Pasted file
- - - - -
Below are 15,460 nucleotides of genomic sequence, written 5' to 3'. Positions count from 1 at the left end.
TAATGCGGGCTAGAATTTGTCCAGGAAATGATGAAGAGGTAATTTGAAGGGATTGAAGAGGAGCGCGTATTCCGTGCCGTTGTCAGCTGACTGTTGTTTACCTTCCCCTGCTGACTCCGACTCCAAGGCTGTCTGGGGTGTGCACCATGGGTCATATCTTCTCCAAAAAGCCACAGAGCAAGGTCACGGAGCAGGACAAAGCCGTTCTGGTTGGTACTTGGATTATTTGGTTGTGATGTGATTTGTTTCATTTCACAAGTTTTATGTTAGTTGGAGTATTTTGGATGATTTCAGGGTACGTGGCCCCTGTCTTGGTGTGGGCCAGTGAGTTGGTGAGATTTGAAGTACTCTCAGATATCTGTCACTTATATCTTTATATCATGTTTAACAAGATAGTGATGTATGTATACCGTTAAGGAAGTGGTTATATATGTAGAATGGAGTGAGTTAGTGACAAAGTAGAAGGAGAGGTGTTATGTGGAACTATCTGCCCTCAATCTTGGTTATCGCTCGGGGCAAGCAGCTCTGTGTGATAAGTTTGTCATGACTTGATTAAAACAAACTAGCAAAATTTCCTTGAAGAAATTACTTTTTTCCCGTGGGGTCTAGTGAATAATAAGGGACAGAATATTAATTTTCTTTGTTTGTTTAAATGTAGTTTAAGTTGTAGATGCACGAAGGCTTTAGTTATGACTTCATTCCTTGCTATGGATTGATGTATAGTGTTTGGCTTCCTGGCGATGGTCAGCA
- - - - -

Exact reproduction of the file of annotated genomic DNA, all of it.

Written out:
Below are 15,460 nucleotides of genomic sequence, written 5' to 3'. Positions count from 1 at the left end.
TAATGCGGGCTAGAATTTGTCCAGGAAATGATGAAGAGGTAATTTGAAGGGATTGAAGAGGAGCGCGTATTCCGTGCCGTTGTCAGCTGACTGTTGTTTACCTTCCCCTGCTGACTCCGACTCCAAGGCTGTCTGGGGTGTGCACCATGGGTCATATCTTCTCCAAAAAGCCACAGAGCAAGGTCACGGAGCAGGACAAAGCCGTTCTGGTTGGTACTTGGATTATTTGGTTGTGATGTGATTTGTTTCATTTCACAAGTTTTATGTTAGTTGGAGTATTTTGGATGATTTCAGGGTACGTGGCCCCTGTCTTGGTGTGGGCCAGTGAGTTGGTGAGATTTGAAGTACTCTCAGATATCTGTCACTTATATCTTTATATCATGTTTAACAAGATAGTGATGTATGTATACCGTTAAGGAAGTGGTTATATATGTAGAATGGAGTGAGTTAGTGACAAAGTAGAAGGAGAGGTGTTATGTGGAACTATCTGCCCTCAATCTTGGTTATCGCTCGGGGCAAGCAGCTCTGTGTGATAAGTTTGTCATGACTTGATTAAAACAAACTAGCAAAATTTCCTTGAAGAAATTACTTTTTTCCCGTGGGGTCTAGTGAATAATAAGGGACAGAATATTAATTTTCTTTGTTTGTTTAAATGTAGTTTAAGTTGTAGATGCACGAAGGCTTTAGTTATGACTTCATTCCTTGCTATGGATTGATGTATAGTGTTTGGCTTCCTGGCGATGGTCAGCA